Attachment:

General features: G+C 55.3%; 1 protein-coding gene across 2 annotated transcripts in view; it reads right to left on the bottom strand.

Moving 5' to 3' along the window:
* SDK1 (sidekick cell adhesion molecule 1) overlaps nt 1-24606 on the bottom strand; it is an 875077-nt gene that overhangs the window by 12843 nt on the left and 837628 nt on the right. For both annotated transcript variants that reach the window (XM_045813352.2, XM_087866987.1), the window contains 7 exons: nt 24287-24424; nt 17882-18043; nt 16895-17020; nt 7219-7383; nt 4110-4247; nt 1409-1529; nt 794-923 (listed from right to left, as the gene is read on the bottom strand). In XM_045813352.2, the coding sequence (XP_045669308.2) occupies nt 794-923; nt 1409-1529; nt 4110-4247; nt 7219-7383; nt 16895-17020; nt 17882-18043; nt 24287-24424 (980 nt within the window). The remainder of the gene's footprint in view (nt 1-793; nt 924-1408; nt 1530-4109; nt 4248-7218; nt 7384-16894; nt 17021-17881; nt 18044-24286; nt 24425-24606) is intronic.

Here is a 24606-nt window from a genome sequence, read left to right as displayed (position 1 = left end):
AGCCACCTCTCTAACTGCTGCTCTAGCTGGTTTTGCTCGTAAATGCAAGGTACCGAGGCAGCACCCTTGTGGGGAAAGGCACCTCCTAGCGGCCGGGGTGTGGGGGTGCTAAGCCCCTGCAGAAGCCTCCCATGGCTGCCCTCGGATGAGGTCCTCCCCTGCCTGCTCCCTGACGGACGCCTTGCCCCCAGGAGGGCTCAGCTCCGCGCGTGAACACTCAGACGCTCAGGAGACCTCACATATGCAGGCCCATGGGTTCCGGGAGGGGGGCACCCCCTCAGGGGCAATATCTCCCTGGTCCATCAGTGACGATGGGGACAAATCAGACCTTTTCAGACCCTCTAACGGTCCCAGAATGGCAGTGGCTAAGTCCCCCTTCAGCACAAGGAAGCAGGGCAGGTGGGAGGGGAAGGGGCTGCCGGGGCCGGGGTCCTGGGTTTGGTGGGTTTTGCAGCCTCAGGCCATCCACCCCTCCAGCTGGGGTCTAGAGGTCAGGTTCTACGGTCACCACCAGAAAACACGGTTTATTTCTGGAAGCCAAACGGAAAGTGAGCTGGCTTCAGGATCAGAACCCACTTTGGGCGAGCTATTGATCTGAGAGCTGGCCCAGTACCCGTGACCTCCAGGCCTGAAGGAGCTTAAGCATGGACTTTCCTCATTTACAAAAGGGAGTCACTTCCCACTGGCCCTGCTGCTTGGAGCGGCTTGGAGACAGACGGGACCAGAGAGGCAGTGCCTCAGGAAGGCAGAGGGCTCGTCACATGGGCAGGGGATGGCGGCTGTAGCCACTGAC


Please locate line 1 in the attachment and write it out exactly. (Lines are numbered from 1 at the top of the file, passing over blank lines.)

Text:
General features: G+C 55.3%; 1 protein-coding gene across 2 annotated transcripts in view; it reads right to left on the bottom strand.